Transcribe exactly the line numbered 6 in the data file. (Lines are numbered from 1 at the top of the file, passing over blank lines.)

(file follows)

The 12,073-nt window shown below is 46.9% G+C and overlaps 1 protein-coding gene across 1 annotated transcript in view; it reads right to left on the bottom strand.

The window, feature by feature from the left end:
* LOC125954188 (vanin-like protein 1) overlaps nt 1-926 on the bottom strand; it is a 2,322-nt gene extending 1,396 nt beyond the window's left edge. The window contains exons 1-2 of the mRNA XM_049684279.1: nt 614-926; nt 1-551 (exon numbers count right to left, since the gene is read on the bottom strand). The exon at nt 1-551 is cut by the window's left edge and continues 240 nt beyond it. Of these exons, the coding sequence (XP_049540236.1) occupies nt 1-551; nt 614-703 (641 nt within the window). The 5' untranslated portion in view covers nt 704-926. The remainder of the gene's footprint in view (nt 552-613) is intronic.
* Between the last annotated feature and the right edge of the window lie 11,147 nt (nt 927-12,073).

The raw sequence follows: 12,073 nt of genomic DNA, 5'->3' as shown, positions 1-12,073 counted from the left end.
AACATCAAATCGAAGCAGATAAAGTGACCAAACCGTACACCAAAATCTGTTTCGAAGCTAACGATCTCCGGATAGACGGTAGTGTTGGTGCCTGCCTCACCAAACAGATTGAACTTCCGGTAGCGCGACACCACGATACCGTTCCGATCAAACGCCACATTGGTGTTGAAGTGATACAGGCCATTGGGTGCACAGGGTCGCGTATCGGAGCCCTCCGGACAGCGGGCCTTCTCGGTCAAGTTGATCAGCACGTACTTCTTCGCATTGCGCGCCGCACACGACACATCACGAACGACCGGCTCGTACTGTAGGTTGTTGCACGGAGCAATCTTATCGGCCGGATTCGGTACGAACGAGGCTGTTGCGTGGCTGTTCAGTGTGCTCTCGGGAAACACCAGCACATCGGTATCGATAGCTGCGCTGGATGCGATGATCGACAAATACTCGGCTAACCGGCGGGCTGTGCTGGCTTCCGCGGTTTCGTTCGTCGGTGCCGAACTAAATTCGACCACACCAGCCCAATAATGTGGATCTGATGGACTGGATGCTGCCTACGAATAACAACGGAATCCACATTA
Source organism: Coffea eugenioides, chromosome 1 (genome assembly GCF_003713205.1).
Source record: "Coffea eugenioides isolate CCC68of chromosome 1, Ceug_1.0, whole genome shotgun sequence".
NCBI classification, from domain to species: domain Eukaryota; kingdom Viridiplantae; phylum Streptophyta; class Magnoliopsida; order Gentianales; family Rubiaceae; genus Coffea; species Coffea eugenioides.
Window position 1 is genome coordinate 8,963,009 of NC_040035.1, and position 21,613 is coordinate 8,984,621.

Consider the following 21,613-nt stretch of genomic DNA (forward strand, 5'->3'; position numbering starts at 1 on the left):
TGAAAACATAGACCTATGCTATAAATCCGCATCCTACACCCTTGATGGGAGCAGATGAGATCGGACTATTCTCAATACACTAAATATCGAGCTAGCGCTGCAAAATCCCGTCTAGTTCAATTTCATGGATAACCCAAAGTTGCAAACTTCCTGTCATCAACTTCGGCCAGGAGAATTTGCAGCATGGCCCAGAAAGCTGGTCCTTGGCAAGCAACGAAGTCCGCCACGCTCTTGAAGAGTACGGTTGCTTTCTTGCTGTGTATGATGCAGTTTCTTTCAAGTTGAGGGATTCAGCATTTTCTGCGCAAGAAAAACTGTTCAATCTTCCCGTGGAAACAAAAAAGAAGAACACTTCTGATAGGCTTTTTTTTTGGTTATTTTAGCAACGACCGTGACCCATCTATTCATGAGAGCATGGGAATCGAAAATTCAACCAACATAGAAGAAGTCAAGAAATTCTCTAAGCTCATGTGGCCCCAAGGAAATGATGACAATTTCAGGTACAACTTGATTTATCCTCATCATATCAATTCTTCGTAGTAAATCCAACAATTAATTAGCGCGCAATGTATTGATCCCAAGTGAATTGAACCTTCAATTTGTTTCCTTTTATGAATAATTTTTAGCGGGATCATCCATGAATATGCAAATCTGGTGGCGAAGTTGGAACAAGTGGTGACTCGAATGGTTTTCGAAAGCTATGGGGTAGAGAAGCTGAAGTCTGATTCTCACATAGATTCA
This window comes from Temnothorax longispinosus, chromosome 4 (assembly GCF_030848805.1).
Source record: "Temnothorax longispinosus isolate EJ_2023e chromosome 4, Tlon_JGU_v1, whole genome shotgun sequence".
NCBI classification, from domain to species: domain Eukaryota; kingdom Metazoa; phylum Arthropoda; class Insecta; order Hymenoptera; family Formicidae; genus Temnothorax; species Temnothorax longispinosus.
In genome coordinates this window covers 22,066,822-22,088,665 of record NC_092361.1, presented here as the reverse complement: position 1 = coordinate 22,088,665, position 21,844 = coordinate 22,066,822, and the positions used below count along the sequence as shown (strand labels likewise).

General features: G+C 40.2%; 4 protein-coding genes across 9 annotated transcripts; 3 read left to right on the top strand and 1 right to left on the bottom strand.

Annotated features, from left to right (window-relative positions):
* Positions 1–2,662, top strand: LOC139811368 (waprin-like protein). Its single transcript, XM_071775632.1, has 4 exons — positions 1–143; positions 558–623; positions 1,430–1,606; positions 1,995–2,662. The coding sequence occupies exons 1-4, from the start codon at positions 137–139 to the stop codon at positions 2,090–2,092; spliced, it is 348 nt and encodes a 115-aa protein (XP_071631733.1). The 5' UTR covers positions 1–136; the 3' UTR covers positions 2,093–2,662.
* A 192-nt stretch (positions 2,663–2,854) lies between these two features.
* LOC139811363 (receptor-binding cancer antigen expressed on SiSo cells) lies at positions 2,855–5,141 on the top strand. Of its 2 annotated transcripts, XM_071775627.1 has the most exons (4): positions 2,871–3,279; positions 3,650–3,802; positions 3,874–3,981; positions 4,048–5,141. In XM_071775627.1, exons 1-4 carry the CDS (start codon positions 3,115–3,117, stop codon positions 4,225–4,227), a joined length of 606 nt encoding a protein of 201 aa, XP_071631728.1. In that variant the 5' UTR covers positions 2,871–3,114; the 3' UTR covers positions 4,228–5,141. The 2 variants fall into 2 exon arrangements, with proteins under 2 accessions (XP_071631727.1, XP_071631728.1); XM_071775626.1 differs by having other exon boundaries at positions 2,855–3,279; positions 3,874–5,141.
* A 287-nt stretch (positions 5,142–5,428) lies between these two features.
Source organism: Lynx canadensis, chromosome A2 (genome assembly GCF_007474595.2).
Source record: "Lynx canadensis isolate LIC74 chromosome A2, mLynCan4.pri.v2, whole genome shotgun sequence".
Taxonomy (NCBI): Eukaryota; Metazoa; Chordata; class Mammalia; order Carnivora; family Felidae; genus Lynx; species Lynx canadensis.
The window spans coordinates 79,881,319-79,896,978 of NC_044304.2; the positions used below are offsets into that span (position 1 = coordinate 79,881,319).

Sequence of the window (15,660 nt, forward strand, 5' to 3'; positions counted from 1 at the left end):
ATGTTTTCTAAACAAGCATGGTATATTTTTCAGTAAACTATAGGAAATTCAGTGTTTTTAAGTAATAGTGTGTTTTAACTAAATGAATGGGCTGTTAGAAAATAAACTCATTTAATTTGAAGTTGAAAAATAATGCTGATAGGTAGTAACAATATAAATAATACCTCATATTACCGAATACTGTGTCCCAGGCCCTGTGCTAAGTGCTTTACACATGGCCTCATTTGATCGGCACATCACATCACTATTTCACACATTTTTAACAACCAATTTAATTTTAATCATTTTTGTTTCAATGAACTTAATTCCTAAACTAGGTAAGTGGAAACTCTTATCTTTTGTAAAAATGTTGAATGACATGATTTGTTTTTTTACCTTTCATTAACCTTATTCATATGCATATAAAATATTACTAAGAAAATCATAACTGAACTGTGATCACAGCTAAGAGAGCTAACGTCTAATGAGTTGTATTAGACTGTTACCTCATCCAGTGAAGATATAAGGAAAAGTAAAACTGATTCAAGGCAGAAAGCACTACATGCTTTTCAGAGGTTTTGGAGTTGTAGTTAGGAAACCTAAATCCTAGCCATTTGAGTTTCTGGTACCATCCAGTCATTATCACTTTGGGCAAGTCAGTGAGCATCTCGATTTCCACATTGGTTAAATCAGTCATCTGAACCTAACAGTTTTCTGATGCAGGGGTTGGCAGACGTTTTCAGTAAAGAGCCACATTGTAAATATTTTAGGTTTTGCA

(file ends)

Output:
AACATCAAATCGAAGCAGATAAAGTGACCAAACCGTACACCAAAATCTGTTTCGAAGCTAACGATCTCCGGATAGACGGTAGTGTTGGTGCCTGCCTCACCAAACAGATTGAACTTCCGGTAGCGCGACACCACGATACCGTTCCGATCAAACGCCACATTGGTGTTGAAGTGATACAGGCCATTGGGTGCACAGGGTCGCGTATCGGAGCCCTCCGGACAGCGGGCCTTCTCGGTCAAGTTGATCAGCACGTACTTCTTCGCATTGCGCGCCGCACACGACACATCACGAACGACCGGCTCGTACTGTAGGTTGTTGCACGGAGCAATCTTATCGGCCGGATTCGGTACGAACGAGGCTGTTGCGTGGCTGTTCAGTGTGCTCTCGGGAAACACCAGCACATCGGTATCGATAGCTGCGCTGGATGCGATGATCGACAAATACTCGGCTAACCGGCGGGCTGTGCTGGCTTCCGCGGTTTCGTTCGTCGGTGCCGAACTAAATTCGACCACACCAGCCCAATAATGTGGATCTGATGGACTGGATGCTGCCTACGAATAACAACGGAATCCACATTA